Long and Ware
The Consumer Price Index measures the cost of the market basket for a typical urban American family. The reason why food and energy are not included is that they often have very volatile prices, while goods and services that are represented like housing, recreation, and medical care are more stable. For this reason, the CPI represented is known as "Core CPI". Inflation is an overall increase in prices of goods and services, which results in a higher priced market basket that is CPI.
According to the U.S. Bureau of Labor Statistics, significant increases and decreases in the CPI indicate periods of inflation and deflation over a short time frame. Both graphs represent this through quarterly percent change, from quarter to quarter, over the past five years.
The above graphs provide supporting evidence for the relationship between CPI increases and inflation, as well as CPI decreases and deflation. For inflation, three significant peaks occur in Q2 2015, Q2 2016, and Q4 2016. Three peaks also occur for CPI in Q2 2015, Q2 2016, and Q1 2017. It is evident that there is a relationship between they are the same for the first two and a quarter difference for the third. For the troughs, which show deflation, occur in Q4 2014, Q3 2015, Q3 2016, and Q2 2017. As for significant decreases in CPI, they occur in Q3 2014, Q3 2015, Q3 2016, Q3 2017. All are within a quarter difference of the other, showing a significant relationship. The peaks and troughs noted show that there is, in fact, a strong relationship between inflation and the CPI.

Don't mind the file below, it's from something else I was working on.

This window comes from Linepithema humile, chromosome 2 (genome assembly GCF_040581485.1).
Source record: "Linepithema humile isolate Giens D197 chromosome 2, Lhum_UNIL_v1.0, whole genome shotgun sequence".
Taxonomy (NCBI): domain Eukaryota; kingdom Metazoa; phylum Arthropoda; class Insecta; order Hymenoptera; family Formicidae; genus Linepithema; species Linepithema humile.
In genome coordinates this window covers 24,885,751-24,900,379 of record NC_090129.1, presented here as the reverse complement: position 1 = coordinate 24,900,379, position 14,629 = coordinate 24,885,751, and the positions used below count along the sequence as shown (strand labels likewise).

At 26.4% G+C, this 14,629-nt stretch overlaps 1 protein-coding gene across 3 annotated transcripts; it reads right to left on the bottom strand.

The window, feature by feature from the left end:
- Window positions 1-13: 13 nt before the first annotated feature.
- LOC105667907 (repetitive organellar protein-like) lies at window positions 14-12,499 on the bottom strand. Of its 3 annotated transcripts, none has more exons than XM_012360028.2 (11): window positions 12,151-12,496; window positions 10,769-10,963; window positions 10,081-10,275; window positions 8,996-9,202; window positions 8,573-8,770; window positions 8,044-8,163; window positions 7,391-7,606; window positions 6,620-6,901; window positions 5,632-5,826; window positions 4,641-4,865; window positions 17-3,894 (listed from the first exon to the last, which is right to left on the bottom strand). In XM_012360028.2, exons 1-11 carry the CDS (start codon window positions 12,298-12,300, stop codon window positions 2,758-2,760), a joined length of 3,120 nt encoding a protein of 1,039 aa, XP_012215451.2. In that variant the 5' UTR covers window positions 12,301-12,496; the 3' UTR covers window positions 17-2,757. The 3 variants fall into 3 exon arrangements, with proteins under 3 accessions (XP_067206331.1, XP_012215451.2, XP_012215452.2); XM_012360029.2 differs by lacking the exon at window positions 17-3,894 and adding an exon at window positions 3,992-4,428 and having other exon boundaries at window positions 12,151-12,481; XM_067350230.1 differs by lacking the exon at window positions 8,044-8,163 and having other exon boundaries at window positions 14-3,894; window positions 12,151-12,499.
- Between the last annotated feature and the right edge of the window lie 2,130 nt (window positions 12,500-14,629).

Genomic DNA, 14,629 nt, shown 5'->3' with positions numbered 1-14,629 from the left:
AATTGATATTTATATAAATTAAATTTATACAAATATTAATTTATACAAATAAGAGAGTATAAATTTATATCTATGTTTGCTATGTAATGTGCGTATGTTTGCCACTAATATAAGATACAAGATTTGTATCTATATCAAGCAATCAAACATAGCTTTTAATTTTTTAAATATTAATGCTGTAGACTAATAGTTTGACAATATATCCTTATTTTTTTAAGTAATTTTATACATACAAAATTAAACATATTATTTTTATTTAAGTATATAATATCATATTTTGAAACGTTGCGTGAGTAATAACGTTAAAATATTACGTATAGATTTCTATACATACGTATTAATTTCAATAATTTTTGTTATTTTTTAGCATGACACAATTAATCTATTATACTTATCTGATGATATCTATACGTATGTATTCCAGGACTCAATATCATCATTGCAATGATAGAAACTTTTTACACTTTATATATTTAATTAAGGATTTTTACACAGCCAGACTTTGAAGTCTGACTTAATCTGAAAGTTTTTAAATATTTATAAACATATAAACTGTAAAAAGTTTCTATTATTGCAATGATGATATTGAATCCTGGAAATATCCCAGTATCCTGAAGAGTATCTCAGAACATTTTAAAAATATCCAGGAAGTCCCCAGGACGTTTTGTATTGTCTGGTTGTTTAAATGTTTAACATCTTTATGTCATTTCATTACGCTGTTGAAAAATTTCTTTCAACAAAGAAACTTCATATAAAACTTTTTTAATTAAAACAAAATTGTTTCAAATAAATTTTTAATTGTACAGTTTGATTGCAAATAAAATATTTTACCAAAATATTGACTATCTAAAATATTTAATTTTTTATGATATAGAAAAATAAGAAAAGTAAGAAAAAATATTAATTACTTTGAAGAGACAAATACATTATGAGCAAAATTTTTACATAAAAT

The Prof: I add here a graph of core CPI QoQ inflation using seasonally adjusted data. As you can see, the peaks and troughs are quite different. An alternative to using seasonally adjusted data is to use the unadjusted data but with the percent change YoY (year over year) rather than QoQ.
More later on what the "breakeven inflation measure" represents – it's a government bond-derived measure so is not quite what it sounds like.
U.S. Bureau of Labor Statistics, Consumer Price Index for All Urban Consumers: All Items [CPIAUCSL], retrieved from FRED, Federal Reserve Bank of St. Louis; https://fred.stlouisfed.org/series/CPIAUCSL, January 18, 2018.